Anatomic Feasibility of Percutaneous Cholecystoenteric Fistula Creation and Stent Insertion in Acute Cholecystitis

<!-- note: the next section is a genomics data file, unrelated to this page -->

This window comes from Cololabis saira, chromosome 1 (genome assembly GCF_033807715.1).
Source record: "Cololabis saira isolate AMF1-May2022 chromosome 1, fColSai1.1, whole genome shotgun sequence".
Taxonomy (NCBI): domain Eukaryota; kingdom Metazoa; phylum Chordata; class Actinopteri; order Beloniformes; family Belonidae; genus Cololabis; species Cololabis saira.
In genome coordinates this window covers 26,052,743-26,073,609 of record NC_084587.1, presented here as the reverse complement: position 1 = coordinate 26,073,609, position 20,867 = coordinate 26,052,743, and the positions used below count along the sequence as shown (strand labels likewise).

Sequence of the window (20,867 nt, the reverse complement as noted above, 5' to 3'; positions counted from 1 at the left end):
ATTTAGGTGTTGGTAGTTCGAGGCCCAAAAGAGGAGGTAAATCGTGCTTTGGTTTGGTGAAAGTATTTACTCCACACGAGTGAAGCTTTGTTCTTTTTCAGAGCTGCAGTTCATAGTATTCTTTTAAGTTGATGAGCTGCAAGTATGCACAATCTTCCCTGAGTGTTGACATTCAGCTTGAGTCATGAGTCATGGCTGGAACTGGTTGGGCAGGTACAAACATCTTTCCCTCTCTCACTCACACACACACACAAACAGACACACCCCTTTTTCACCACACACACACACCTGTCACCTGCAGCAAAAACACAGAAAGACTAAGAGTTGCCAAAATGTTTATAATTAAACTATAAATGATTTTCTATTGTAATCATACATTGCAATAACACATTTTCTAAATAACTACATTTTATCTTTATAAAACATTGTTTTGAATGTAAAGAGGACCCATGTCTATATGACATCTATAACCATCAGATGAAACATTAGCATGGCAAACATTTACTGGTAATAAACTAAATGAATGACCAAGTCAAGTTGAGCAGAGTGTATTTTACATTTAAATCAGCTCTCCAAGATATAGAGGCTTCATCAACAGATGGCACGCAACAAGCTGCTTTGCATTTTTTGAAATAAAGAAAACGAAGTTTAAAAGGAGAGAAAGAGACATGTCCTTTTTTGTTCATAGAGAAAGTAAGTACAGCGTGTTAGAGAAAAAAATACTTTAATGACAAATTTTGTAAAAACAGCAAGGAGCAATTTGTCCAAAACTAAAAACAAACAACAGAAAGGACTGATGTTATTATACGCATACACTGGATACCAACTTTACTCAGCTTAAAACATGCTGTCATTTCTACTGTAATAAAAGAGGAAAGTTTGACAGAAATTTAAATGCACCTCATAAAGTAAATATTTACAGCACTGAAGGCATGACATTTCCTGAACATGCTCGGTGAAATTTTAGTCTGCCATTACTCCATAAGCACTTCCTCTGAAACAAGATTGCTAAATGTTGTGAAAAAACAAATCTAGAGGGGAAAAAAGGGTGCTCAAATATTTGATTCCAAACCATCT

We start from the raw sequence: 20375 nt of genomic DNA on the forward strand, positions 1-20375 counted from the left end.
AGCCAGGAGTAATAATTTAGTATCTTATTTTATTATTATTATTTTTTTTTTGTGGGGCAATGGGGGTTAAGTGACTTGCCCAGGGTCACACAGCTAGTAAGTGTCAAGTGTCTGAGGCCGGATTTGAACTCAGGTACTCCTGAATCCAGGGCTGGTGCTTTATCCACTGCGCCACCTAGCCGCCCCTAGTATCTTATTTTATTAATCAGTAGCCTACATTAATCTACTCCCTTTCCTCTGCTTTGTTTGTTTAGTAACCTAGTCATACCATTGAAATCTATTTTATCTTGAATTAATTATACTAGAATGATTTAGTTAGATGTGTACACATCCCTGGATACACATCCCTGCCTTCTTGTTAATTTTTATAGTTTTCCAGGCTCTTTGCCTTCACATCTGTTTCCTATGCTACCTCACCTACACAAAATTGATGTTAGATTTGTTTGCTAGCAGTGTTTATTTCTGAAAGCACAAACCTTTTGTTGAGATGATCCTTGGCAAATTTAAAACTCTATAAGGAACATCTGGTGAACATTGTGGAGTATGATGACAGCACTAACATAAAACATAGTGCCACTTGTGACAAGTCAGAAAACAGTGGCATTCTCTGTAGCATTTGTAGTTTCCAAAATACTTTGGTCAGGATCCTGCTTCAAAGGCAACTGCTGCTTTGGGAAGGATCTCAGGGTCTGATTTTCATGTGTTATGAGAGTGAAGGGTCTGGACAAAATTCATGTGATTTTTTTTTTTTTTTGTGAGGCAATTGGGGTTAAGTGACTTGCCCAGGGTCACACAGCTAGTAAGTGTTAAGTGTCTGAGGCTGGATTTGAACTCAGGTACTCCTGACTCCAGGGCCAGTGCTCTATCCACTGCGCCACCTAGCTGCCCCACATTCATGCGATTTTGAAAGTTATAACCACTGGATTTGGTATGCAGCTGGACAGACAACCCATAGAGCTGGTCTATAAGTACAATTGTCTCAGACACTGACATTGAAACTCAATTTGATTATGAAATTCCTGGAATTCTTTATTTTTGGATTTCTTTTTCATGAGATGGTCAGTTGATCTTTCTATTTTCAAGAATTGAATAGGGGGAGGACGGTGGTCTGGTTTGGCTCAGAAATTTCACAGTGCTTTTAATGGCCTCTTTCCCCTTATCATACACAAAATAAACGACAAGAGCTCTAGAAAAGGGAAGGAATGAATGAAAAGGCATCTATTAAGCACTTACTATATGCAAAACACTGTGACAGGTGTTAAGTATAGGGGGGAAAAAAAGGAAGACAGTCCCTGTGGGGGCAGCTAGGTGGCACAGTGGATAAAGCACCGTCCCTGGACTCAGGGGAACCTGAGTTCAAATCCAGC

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Objective. To assess the prevalence of patients whose anatomy would be potentially amenable to percutaneous cholecystoenteric lumen-apposing metallic stents (LAMS) insertion from a population of acute cholecystitis patients. Methods. Contrast-enhanced abdominal computed tomography images in 100 consecutive adult patients with acute cholecystitis were reviewed retrospectively. Feasibility of LAMS placement percutaneously or with endoscopic ultrasound guidance was defined as the presence of a straight and unobstructed trajectory from the skin to the gallbladder, and between the gallbladder and the gastric antrum, or the proximal duodenum, measuring ≤2 cm, respectively. Results. The gallbladder was within 2 cm of the gastric antrum or proximal duodenum without intervening structures in 95 of 100 patients (95%). Percutaneous LAMS appeared anatomically feasible in 90 of 100 patients (90%). Mean ± SD shortest inner-inner wall distance between the gallbladder and the adjacent proximal gastrointestinal tract was 1.20 ± 0.43 cm. The closest location for percutaneous LAMS was between the gallbladder and duodenum in 87 of the feasible cases (97%). The percutaneous approach was transhepatic in 89.5%, and extrahepatic in 10.5%. Endoscopic ultrasound-guided LAMS appeared feasible in 95 of 100 patients, including 5 of the 10 percutaneously unfeasible cases. The other 5 patients appeared unfeasible due to colonic interposition or other intervening structures. Conclusions. LAMS appeared anatomically feasible percutaneously in 90% of acute cholecystitis patients. The shortest and most direct path for percutaneous LAMS was transhepatic and cholecystoduodenal. Percutaneously placed LAMS may be an attractive alternative to percutaneous cholecystostomy.

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